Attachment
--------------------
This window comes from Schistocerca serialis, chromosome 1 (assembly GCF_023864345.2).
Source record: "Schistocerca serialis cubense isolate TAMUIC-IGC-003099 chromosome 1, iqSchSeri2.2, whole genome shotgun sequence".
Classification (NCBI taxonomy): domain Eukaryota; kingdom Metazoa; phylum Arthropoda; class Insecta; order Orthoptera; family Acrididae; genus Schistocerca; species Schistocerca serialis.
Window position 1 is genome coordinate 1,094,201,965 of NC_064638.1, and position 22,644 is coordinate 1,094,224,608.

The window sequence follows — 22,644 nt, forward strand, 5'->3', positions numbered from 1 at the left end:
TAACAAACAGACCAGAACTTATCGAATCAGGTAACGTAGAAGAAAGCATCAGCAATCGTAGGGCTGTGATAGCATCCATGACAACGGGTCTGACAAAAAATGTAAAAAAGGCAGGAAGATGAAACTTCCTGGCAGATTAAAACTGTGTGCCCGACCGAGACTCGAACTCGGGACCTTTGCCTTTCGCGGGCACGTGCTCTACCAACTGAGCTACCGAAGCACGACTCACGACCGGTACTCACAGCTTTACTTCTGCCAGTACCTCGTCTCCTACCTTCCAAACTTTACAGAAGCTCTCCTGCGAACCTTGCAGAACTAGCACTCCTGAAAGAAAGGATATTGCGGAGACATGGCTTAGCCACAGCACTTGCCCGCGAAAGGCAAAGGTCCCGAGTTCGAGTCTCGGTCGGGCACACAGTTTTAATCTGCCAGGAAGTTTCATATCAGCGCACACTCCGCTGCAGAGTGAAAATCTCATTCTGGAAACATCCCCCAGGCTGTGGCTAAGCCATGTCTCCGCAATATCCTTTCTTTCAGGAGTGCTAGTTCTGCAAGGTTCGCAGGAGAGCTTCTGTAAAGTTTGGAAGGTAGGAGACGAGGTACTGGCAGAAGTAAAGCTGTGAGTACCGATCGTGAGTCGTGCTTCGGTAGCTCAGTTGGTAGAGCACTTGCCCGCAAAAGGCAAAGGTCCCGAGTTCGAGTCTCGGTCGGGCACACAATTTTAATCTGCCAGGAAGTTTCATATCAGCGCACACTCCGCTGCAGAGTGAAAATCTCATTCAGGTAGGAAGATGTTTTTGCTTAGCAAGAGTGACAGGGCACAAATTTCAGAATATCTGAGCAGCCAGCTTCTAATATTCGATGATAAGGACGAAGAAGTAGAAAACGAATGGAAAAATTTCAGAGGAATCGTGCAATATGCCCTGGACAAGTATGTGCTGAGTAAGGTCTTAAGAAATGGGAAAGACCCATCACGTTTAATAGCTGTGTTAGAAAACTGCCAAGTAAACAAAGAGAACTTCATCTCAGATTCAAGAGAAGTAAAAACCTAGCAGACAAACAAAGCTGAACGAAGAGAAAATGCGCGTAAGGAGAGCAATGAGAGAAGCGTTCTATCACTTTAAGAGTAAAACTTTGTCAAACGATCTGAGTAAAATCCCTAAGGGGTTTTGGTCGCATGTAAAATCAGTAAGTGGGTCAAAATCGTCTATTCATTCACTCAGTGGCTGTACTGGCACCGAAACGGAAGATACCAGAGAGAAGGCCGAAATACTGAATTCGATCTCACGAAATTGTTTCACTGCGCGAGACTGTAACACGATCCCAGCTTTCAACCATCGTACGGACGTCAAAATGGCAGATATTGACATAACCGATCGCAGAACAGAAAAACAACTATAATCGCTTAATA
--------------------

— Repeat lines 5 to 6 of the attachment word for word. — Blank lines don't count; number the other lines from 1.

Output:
The window sequence follows — 22,644 nt, forward strand, 5'->3', positions numbered from 1 at the left end:
TAACAAACAGACCAGAACTTATCGAATCAGGTAACGTAGAAGAAAGCATCAGCAATCGTAGGGCTGTGATAGCATCCATGACAACGGGTCTGACAAAAAATGTAAAAAAGGCAGGAAGATGAAACTTCCTGGCAGATTAAAACTGTGTGCCCGACCGAGACTCGAACTCGGGACCTTTGCCTTTCGCGGGCACGTGCTCTACCAACTGAGCTACCGAAGCACGACTCACGACCGGTACTCACAGCTTTACTTCTGCCAGTACCTCGTCTCCTACCTTCCAAACTTTACAGAAGCTCTCCTGCGAACCTTGCAGAACTAGCACTCCTGAAAGAAAGGATATTGCGGAGACATGGCTTAGCCACAGCACTTGCCCGCGAAAGGCAAAGGTCCCGAGTTCGAGTCTCGGTCGGGCACACAGTTTTAATCTGCCAGGAAGTTTCATATCAGCGCACACTCCGCTGCAGAGTGAAAATCTCATTCTGGAAACATCCCCCAGGCTGTGGCTAAGCCATGTCTCCGCAATATCCTTTCTTTCAGGAGTGCTAGTTCTGCAAGGTTCGCAGGAGAGCTTCTGTAAAGTTTGGAAGGTAGGAGACGAGGTACTGGCAGAAGTAAAGCTGTGAGTACCGATCGTGAGTCGTGCTTCGGTAGCTCAGTTGGTAGAGCACTTGCCCGCAAAAGGCAAAGGTCCCGAGTTCGAGTCTCGGTCGGGCACACAATTTTAATCTGCCAGGAAGTTTCATATCAGCGCACACTCCGCTGCAGAGTGAAAATCTCATTCAGGTAGGAAGATGTTTTTGCTTAGCAAGAGTGACAGGGCACAAATTTCAGAATATCTGAGCAGCCAGCTTCTAATATTCGATGATAAGGACGAAGAAGTAGAAAACGAATGGAAAAATTTCAGAGGAATCGTGCAATATGCCCTGGACAAGTATGTGCTGAGTAAGGTCTTAAGAAATGGGAAAGACCCATCACGTTTAATAGCTGTGTTAGAAAACTGCCAAGTAAACAAAGAGAACTTCATCTCAGATTCAAGAGAAGTAAAAACCTAGCAGACAAACAAAGCTGAACGAAGAGAAAATGCGCGTAAGGAGAGCAATGAGAGAAGCGTTCTATCACTTTAAGAGTAAAACTTTGTCAAACGATCTGAGTAAAATCCCTAAGGGGTTTTGGTCGCATGTAAAATCAGTAAGTGGGTCAAAATCGTCTATTCATTCACTCAGTGGCTGTACTGGCACCGAAACGGAAGATACCAGAGAGAAGGCCGAAATACTGAATTCGATCTCACGAAATTGTTTCACTGCGCGAGACTGTAACACGATCCCAGCTTTCAACCATCGTACGGACGTCAAAATGGCAGATATTGACATAACCGATCGCAGAACAGAAAAACAACTATAATCGCTTAATA